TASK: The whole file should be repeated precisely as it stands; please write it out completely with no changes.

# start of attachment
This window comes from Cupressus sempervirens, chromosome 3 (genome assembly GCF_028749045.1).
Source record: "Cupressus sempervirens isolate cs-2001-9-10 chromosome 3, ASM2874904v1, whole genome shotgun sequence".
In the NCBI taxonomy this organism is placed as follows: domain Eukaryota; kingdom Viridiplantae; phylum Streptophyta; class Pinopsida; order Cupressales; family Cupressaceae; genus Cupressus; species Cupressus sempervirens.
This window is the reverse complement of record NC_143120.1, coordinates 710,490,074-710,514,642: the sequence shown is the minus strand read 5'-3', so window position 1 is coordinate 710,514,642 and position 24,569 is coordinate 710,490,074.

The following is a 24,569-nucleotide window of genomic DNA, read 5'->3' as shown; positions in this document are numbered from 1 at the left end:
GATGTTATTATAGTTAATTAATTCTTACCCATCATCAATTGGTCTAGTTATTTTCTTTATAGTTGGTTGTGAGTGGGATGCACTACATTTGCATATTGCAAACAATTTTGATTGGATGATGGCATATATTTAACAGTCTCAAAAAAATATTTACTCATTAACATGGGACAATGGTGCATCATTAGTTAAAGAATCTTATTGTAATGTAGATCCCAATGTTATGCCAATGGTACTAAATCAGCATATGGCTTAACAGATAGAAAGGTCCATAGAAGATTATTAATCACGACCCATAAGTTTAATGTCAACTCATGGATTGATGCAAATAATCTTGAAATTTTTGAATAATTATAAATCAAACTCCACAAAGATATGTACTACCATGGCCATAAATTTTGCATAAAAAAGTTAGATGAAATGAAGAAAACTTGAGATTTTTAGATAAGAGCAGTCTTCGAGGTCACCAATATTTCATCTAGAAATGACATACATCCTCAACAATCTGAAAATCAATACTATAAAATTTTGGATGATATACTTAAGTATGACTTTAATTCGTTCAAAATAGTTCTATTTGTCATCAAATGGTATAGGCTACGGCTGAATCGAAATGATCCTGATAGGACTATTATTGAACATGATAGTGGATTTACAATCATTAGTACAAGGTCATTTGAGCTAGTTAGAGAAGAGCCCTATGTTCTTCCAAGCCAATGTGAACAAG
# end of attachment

This window comes from Cupressus sempervirens, chromosome 3 (genome assembly GCF_028749045.1).
Source record: "Cupressus sempervirens isolate cs-2001-9-10 chromosome 3, ASM2874904v1, whole genome shotgun sequence".
In the NCBI taxonomy this organism is placed as follows: domain Eukaryota; kingdom Viridiplantae; phylum Streptophyta; class Pinopsida; order Cupressales; family Cupressaceae; genus Cupressus; species Cupressus sempervirens.
This window is the reverse complement of record NC_143120.1, coordinates 710,490,074-710,514,642: the sequence shown is the minus strand read 5'-3', so window position 1 is coordinate 710,514,642 and position 24,569 is coordinate 710,490,074.

The following is a 24,569-nucleotide window of genomic DNA, read 5'->3' as shown; positions in this document are numbered from 1 at the left end:
GATGTTATTATAGTTAATTAATTCTTACCCATCATCAATTGGTCTAGTTATTTTCTTTATAGTTGGTTGTGAGTGGGATGCACTACATTTGCATATTGCAAACAATTTTGATTGGATGATGGCATATATTTAACAGTCTCAAAAAAATATTTACTCATTAACATGGGACAATGGTGCATCATTAGTTAAAGAATCTTATTGTAATGTAGATCCCAATGTTATGCCAATGGTACTAAATCAGCATATGGCTTAACAGATAGAAAGGTCCATAGAAGATTATTAATCACGACCCATAAGTTTAATGTCAACTCATGGATTGATGCAAATAATCTTGAAATTTTTGAATAATTATAAATCAAACTCCACAAAGATATGTACTACCATGGCCATAAATTTTGCATAAAAAAGTTAGATGAAATGAAGAAAACTTGAGATTTTTAGATAAGAGCAGTCTTCGAGGTCACCAATATTTCATCTAGAAATGACATACATCCTCAACAATCTGAAAATCAATACTATAAAATTTTGGATGATATACTTAAGTATGACTTTAATTCGTTCAAAATAGTTCTATTTGTCATCAAATGGTATAGGCTACGGCTGAATCGAAATGATCCTGATAGGACTATTATTGAACATGATAGTGGATTTACAATCATTAGTACAAGGTCATTTGAGCTAGTTAGAGAAGAGCCCTATGTTCTTCCAAGCCAATGTGAACAAG